Monday, 8 June 2020

Free Press, 8 June 2020


Eradication And Elimination

Far back through the mists of time, the Government said New Zealand’s plan was elimination of COVID-19 from our shores. Then we learned a curious thing about epidemiology. Elimination doesn’t mean elimination. It means reducing a virus to a manageable level. What’s manageable depends on how good the government’s public health technology is. How fast can it trace and isolate infected people to prevent an uncontrollable outbreak?

Achieved Weeks Ago

In the last week of April, 33,000 people were tested and only seven new cases were detected. The Government says it is on top of contact tracing, so what have we been waiting for? After the initial confusion, the Government has quietly decided to pursue an elimination strategy after all. Why? At what cost? Is it a good idea?

Why?

The Prime Minister bathes in adulation. The more international the better. The team of five million is now being used for the greatest PR exercise of all time. No doubt the Guardian and CNN will be in awe of the country that eliminated COVID-19. There will probably be children’s books written about it. The problem is, the Guardian and CNN do not have to live in New Zealand or make a living here.

At What Cost?

Besides the odd filmmaker, we are now isolated from the rest of the world. While every other country is going to learn to live with elimination at best, New Zealand will be alone with eradication. What’s holding up the trans-Tasman bubble? The Prime Minister says some states still have some cases. Case numbers that are the envy of the world, but still not compatible with our strategy.

150,000 Jobs

Forecasters now say there could be 150,000 job losses. As the weeks go by we will find, for instance, that thousands of onshore fish processing jobs depend on specialist Japanese diesel mechanics coming to service vital equipment. That’s not to mention tourism, horticulture, export education, or any other industry that depends on global links. So much for Fortress New Zealand.

Is It A Good Idea?

It depends. If the most heroic assumptions of a vaccine becoming available to New Zealand this summer were true, then the whole world, including us, can open up. If the vaccine arrives next year, the year after, or never (we’d need three million doses for herd immunity), we spend the time in isolation. So, the calculation is: Early vaccine (and available to New Zealand), we draw. No, unavailable, or late vaccine, we lose. The strategy is terrible.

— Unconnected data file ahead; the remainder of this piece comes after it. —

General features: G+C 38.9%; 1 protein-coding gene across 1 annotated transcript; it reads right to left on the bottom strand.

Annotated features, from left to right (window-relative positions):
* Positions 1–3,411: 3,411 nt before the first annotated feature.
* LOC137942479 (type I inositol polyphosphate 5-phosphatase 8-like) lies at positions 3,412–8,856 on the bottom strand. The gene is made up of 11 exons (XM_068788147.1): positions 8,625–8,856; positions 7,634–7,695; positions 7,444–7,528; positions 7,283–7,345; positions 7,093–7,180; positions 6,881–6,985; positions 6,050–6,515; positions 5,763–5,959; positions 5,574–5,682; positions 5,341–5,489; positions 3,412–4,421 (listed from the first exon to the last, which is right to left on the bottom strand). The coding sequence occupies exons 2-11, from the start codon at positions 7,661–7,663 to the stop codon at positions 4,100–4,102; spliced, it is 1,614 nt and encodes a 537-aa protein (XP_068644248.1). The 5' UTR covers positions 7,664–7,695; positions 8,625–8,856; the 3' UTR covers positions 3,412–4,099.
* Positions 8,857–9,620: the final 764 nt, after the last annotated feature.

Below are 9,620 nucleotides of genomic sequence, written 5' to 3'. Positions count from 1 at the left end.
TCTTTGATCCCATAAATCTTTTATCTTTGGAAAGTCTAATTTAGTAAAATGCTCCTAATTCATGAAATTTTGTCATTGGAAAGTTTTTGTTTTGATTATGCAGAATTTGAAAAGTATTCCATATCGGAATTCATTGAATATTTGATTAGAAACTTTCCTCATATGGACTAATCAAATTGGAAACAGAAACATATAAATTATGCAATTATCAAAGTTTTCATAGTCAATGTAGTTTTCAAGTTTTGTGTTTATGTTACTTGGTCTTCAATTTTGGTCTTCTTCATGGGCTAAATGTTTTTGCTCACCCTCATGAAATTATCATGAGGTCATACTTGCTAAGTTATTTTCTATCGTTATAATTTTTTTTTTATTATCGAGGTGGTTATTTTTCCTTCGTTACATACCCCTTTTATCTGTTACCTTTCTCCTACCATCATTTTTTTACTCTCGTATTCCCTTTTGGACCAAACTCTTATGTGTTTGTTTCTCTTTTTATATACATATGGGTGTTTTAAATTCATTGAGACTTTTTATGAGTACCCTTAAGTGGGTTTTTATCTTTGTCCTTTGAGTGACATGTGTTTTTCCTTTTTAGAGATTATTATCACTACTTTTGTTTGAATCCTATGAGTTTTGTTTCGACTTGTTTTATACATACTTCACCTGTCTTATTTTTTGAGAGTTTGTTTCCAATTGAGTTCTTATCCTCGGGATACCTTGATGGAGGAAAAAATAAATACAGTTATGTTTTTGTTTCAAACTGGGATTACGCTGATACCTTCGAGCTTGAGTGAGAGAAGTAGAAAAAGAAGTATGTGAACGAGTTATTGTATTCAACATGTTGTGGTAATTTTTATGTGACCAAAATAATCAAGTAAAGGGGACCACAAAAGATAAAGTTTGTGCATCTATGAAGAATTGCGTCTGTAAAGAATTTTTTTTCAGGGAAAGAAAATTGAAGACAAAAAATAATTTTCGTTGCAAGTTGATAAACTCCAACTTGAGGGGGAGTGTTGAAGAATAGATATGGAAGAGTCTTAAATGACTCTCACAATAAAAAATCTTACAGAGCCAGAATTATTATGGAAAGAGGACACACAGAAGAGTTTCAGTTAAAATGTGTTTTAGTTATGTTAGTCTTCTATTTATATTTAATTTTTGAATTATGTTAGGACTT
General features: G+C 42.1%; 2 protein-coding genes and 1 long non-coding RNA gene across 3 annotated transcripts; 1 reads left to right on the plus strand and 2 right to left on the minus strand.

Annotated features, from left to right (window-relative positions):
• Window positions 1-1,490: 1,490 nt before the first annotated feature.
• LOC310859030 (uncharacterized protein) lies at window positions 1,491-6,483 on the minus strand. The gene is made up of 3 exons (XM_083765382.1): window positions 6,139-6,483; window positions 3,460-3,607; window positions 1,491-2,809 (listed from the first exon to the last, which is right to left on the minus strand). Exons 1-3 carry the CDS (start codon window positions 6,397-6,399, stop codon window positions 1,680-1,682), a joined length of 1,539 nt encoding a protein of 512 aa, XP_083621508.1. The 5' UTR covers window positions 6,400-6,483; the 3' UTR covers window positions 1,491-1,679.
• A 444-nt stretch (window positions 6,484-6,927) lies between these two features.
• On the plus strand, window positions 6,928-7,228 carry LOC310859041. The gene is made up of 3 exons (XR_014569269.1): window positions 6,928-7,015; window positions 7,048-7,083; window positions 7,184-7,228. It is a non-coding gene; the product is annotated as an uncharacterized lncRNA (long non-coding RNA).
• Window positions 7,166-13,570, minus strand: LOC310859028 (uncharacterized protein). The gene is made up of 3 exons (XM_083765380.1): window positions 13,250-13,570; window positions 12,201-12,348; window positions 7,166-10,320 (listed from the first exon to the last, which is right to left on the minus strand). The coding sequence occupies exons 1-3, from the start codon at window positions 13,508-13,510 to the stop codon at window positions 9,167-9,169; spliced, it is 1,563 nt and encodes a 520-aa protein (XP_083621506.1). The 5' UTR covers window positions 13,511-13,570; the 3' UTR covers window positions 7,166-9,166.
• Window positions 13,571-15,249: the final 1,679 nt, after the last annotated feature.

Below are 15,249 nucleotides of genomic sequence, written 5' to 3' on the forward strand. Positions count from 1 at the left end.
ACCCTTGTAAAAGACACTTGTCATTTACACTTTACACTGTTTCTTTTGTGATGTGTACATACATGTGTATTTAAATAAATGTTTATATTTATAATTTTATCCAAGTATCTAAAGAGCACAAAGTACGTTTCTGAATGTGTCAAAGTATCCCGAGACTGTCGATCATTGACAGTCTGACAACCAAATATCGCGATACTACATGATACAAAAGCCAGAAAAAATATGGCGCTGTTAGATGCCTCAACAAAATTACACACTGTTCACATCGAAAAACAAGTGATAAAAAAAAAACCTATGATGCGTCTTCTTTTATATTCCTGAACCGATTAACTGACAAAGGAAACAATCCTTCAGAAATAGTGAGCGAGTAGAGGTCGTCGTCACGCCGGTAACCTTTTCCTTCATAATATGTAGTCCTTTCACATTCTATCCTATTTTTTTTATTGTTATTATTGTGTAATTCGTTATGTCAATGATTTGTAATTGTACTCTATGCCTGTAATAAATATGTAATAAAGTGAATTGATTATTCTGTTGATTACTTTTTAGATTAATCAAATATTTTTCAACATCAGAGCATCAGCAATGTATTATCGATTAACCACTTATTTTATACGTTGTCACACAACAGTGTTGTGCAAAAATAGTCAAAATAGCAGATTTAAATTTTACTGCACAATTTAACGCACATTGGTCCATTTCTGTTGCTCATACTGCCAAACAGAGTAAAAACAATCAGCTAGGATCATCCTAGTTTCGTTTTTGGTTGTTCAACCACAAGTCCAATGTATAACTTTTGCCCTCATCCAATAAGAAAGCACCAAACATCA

A Sneaking Suspicion

The reasons for prolonging the crisis are political. After the British people finished dancing in the streets, they turned to different problems and had no need for Churchill. A hackneyed example maybe, but the same thing happened to Bush senior as Americans turned from the Gulf War to the economy. If you are a crisis leader, declaring victory is a dangerous thing to do. Don’t be surprised if today brings alert level 1.5.

Time For An Enquiry…

The real danger for New Zealand is that, mistaking good luck for good management, the public keep trusting the wrong people with the wrong solutions. As Free Press outlined last week, our fiscal track and monetary policy combined with net external debt are driving us off a cliff. Young people not normally engaged in politics, at least not fiscal policy, are noticing. This morning epidemiologist Michael Baker called for an inquiry. ACT said this two weeks ago.

…And A Better Way

We all agreed to go into lockdown. We faced the fog of war, with very little intelligence of what was going on. That was in March and we know so much more now. ëlarm is a great example of the new possibilities. Parnell business Datamine has shown how COVID-19 can be detected using big-data analysis of heart rates on watches that cost as little as $50. This could be a game changer. If the New Zealand Government had the willpower, it could say ‘if you provide this data voluntarily there will be no, or a significantly reduced, quarantine period when entering New Zealand.’

The World’s Smartest Border

This is the kind of technology that ACT has been talking about all along. The 6-point plan in our Alternative Budget had as its first point a significant increase in border security, something that was conspicuously absent in the Government’s cash splash Budget last month. Of course, no system is perfect, and even a border this smart is incompatible with New Zealand’s PR-driven strategy of eradication. We need to rethink our strategy.

A New Kind Of Crisis Management

The public health crisis is over. As a country we need to stop fighting it but the current Government, for political reasons, cannot afford to. ACT is campaigning for accountability, and for critical thinking, applied to our current crises. Only ACT is leading on this kind of thinking. We do so because, crisis or no crisis, a country has to pay the bills. If you agree, please share this Free Press with a friend, a colleague, or a family member or three. We’re relying on you to help spread the word.